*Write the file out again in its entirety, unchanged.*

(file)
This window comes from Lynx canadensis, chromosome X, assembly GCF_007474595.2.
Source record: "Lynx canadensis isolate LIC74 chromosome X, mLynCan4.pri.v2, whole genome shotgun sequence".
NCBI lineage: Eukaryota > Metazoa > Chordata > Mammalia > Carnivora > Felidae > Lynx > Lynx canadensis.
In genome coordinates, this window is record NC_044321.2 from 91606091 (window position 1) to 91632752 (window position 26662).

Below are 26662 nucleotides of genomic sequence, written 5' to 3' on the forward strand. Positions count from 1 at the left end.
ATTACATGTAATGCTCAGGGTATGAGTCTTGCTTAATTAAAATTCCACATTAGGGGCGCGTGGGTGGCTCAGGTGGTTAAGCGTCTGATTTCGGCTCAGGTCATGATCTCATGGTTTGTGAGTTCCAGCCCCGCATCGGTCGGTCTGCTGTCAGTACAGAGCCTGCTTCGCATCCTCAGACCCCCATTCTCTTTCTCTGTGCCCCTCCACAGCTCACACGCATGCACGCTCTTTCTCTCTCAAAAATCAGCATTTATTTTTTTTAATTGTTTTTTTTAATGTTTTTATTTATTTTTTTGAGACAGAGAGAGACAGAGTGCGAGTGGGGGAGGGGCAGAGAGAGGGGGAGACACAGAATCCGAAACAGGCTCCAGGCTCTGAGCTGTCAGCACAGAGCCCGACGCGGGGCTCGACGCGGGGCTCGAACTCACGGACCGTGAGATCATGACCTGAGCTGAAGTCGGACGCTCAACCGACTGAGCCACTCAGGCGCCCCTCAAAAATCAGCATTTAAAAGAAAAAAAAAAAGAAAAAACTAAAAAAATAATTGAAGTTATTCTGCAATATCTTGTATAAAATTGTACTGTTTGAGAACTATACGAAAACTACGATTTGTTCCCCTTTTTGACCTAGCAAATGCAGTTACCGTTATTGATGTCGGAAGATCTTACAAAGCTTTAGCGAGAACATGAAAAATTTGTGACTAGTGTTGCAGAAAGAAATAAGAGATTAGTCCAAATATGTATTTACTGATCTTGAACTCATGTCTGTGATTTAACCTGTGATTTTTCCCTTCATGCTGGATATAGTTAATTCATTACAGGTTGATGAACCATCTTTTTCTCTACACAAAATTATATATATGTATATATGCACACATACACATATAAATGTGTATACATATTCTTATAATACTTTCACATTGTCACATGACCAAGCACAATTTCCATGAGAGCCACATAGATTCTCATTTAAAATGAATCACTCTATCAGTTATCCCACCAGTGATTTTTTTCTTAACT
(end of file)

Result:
This window comes from Lynx canadensis, chromosome X, assembly GCF_007474595.2.
Source record: "Lynx canadensis isolate LIC74 chromosome X, mLynCan4.pri.v2, whole genome shotgun sequence".
NCBI lineage: Eukaryota > Metazoa > Chordata > Mammalia > Carnivora > Felidae > Lynx > Lynx canadensis.
In genome coordinates, this window is record NC_044321.2 from 91606091 (window position 1) to 91632752 (window position 26662).

Below are 26662 nucleotides of genomic sequence, written 5' to 3' on the forward strand. Positions count from 1 at the left end.
ATTACATGTAATGCTCAGGGTATGAGTCTTGCTTAATTAAAATTCCACATTAGGGGCGCGTGGGTGGCTCAGGTGGTTAAGCGTCTGATTTCGGCTCAGGTCATGATCTCATGGTTTGTGAGTTCCAGCCCCGCATCGGTCGGTCTGCTGTCAGTACAGAGCCTGCTTCGCATCCTCAGACCCCCATTCTCTTTCTCTGTGCCCCTCCACAGCTCACACGCATGCACGCTCTTTCTCTCTCAAAAATCAGCATTTATTTTTTTTAATTGTTTTTTTTAATGTTTTTATTTATTTTTTTGAGACAGAGAGAGACAGAGTGCGAGTGGGGGAGGGGCAGAGAGAGGGGGAGACACAGAATCCGAAACAGGCTCCAGGCTCTGAGCTGTCAGCACAGAGCCCGACGCGGGGCTCGACGCGGGGCTCGAACTCACGGACCGTGAGATCATGACCTGAGCTGAAGTCGGACGCTCAACCGACTGAGCCACTCAGGCGCCCCTCAAAAATCAGCATTTAAAAGAAAAAAAAAAAGAAAAAACTAAAAAAATAATTGAAGTTATTCTGCAATATCTTGTATAAAATTGTACTGTTTGAGAACTATACGAAAACTACGATTTGTTCCCCTTTTTGACCTAGCAAATGCAGTTACCGTTATTGATGTCGGAAGATCTTACAAAGCTTTAGCGAGAACATGAAAAATTTGTGACTAGTGTTGCAGAAAGAAATAAGAGATTAGTCCAAATATGTATTTACTGATCTTGAACTCATGTCTGTGATTTAACCTGTGATTTTTCCCTTCATGCTGGATATAGTTAATTCATTACAGGTTGATGAACCATCTTTTTCTCTACACAAAATTATATATATGTATATATGCACACATACACATATAAATGTGTATACATATTCTTATAATACTTTCACATTGTCACATGACCAAGCACAATTTCCATGAGAGCCACATAGATTCTCATTTAAAATGAATCACTCTATCAGTTATCCCACCAGTGATTTTTTTCTTAACT